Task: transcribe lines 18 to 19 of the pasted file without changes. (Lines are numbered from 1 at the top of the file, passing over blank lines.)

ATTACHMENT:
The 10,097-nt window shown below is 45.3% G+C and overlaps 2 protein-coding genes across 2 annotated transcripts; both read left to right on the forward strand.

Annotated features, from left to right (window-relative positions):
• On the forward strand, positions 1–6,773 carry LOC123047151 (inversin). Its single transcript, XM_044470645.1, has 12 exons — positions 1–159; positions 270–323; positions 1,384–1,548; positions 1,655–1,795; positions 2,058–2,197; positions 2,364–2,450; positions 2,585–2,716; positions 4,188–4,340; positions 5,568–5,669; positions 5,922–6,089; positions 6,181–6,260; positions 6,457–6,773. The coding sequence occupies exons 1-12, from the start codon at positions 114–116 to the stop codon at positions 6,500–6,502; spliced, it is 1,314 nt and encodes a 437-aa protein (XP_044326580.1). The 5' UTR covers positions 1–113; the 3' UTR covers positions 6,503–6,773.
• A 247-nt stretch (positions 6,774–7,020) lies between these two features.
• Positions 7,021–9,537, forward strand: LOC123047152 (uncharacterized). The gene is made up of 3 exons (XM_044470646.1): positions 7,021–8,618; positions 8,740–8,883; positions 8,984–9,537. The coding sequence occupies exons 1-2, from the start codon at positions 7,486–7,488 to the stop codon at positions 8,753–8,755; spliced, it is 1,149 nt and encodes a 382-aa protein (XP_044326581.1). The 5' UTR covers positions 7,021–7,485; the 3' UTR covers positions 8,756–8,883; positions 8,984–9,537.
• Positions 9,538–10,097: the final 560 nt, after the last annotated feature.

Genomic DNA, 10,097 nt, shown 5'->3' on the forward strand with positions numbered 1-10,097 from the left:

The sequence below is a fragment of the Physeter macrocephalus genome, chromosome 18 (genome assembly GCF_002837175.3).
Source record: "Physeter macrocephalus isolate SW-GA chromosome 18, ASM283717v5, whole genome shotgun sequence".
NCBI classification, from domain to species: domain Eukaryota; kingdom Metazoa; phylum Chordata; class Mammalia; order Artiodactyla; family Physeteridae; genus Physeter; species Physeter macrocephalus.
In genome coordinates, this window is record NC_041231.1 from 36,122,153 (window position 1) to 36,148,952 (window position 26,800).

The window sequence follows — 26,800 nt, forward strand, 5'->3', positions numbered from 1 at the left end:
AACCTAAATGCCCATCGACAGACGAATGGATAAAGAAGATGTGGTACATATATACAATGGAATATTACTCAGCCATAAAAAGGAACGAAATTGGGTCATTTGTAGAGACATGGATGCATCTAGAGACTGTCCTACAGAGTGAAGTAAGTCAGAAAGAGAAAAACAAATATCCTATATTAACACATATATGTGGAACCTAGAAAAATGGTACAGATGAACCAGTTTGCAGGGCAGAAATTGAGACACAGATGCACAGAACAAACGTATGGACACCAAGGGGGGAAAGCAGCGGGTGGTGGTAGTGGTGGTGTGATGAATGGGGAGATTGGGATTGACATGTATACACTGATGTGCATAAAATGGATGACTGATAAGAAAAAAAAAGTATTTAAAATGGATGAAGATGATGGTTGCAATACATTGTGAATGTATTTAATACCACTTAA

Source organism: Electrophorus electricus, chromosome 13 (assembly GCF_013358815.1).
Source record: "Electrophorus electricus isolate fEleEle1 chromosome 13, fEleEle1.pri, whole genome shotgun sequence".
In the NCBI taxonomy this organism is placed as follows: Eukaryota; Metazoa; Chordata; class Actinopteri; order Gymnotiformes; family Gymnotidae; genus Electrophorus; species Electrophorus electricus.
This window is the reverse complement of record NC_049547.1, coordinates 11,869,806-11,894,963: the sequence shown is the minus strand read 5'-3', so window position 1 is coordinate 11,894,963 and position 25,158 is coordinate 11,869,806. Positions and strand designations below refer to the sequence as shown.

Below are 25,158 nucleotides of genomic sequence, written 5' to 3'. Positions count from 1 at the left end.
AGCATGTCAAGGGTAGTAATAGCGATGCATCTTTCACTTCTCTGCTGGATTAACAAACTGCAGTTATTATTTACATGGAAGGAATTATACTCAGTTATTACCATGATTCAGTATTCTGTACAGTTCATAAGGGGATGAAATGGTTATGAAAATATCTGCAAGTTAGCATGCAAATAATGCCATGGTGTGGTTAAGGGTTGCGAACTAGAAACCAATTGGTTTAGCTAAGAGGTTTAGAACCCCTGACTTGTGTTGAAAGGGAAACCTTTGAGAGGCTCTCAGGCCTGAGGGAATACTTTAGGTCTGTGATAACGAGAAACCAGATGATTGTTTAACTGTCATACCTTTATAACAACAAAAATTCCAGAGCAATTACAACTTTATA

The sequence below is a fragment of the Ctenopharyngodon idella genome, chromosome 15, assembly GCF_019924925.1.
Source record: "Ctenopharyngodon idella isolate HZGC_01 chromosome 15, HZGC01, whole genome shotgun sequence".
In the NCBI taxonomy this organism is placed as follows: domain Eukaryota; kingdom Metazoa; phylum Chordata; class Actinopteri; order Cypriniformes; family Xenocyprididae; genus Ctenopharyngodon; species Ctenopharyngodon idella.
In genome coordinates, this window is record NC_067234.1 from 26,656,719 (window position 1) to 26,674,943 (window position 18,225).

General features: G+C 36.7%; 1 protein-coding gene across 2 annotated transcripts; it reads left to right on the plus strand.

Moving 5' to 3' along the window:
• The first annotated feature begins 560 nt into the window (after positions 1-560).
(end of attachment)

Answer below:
Below are 25,158 nucleotides of genomic sequence, written 5' to 3'. Positions count from 1 at the left end.
AGCATGTCAAGGGTAGTAATAGCGATGCATCTTTCACTTCTCTGCTGGATTAACAAACTGCAGTTATTATTTACATGGAAGGAATTATACTCAGTTATTACCATGATTCAGTATTCTGTACAGTTCATAAGGGGATGAAATGGTTATGAAAATATCTGCAAGTTAGCATGCAAATAATGCCATGGTGTGGTTAAGGGTTGCGAACTAGAAACCAATTGGTTTAGCTAAGAGGTTTAGAACCCCTGACTTGTGTTGAAAGGGAAACCTTTGAGAGGCTCTCAGGCCTGAGGGAATACTTTAGGTCTGTGATAACGAGAAACCAGATGATTGTTTAACTGTCATACCTTTATAACAACAAAAATTCCAGAGCAATTACAACTTTATA